Web Site That Brings Net Users Together Is on Verge of Falling Apart

Electric Minds, a Web site launched in November with the aim of building communities of people on the Internet, is on the brink of financial collapse, according to founder Howard Rheingold.

Rheingold, author of the 1993 book “The Virtual Community” and a creator of Wired magazine’s Hotwired site, said he remains as confident as ever in the Net’s potential as a virtual meeting place.

But the possible demise of his site illustrates just how difficult it can be to bridge the gap between conceptual nobility and commercial viability on the Net.

“The community-building part turned out to be very successful,” said Rheingold, who said the site often got up to 90,000 visits a day. “The problem is cash.”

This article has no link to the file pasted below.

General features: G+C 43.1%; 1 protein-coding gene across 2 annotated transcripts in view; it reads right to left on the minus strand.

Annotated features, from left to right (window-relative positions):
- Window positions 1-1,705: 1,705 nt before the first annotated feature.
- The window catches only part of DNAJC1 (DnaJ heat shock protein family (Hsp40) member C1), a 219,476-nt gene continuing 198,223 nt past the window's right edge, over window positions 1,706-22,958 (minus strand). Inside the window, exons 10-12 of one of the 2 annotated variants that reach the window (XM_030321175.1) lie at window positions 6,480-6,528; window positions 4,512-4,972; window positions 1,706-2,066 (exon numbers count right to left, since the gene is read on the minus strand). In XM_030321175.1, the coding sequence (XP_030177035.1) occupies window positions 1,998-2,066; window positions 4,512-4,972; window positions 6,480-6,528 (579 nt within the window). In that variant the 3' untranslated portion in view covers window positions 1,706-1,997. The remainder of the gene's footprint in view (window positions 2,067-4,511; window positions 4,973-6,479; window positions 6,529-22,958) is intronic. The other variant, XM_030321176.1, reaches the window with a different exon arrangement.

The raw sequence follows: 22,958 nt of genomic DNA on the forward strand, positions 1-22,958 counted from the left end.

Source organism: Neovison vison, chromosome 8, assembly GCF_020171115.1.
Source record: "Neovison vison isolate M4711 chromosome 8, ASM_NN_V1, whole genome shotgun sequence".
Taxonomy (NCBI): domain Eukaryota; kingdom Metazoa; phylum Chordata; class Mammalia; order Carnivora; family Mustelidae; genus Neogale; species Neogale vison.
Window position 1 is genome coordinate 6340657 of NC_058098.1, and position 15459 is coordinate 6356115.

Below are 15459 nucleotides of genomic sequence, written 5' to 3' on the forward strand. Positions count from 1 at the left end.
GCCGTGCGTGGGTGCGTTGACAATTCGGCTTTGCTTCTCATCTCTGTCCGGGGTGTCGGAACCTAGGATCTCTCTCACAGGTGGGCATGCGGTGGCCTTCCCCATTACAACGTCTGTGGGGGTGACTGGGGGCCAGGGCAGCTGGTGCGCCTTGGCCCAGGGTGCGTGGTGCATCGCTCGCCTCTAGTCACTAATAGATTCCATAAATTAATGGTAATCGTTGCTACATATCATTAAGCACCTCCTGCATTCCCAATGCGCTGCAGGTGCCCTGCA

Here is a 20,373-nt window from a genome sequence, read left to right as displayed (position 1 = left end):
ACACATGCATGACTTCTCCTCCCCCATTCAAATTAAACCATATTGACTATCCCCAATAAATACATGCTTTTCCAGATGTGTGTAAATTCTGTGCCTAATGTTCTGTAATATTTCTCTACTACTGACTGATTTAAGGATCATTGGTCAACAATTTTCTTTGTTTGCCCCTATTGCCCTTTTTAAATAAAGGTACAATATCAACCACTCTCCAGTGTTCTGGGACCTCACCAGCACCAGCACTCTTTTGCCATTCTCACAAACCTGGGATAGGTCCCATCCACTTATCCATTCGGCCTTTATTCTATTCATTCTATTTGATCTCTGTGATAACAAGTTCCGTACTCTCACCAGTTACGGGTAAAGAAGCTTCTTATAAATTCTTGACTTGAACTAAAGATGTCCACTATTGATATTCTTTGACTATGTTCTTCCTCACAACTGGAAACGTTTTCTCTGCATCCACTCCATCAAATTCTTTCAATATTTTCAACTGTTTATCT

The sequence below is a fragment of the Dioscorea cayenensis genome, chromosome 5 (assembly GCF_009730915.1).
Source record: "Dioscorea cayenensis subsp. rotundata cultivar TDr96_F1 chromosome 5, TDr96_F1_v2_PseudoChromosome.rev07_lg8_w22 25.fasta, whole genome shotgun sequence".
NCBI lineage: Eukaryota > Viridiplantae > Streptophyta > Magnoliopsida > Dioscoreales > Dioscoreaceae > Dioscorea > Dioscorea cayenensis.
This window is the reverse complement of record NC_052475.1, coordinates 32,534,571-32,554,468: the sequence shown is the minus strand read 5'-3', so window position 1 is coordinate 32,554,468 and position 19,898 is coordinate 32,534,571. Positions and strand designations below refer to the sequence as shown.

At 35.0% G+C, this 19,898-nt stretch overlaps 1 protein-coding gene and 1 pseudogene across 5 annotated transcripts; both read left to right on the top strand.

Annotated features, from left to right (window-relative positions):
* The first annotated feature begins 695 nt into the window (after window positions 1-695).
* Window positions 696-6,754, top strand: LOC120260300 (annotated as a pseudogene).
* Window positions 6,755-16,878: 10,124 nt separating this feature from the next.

Electric Minds, at https://, was conceived as an experiment in fostering online relationships. The site featured columns about virtual cultures as well as links to the Web’s best digital watering holes. Time magazine named the site one of the 10 best on the Web in 1996.

Ad revenue was meager, however, and Rheingold said the San Francisco-based enterprise never reached the point where it could charge a subscription fee.

Softbank Corp. of Japan had bankrolled the site from the early going, pumping in about $1.75 million since its inception, Rheingold said. But Softbank balked at further funding last spring, and Electric Minds subsequently laid off 10 of its 14 staffers.

Rheingold continues to search for new backers, or perhaps a buyer. But that is a more difficult proposition now than it was a year ago, when investors seemed to be tripping over one another to toss money at any Internet idea.


“We’re still talking to one party interested in acquiring the company,” Rheingold said. “But if that falls through, we don’t have any other prospects.”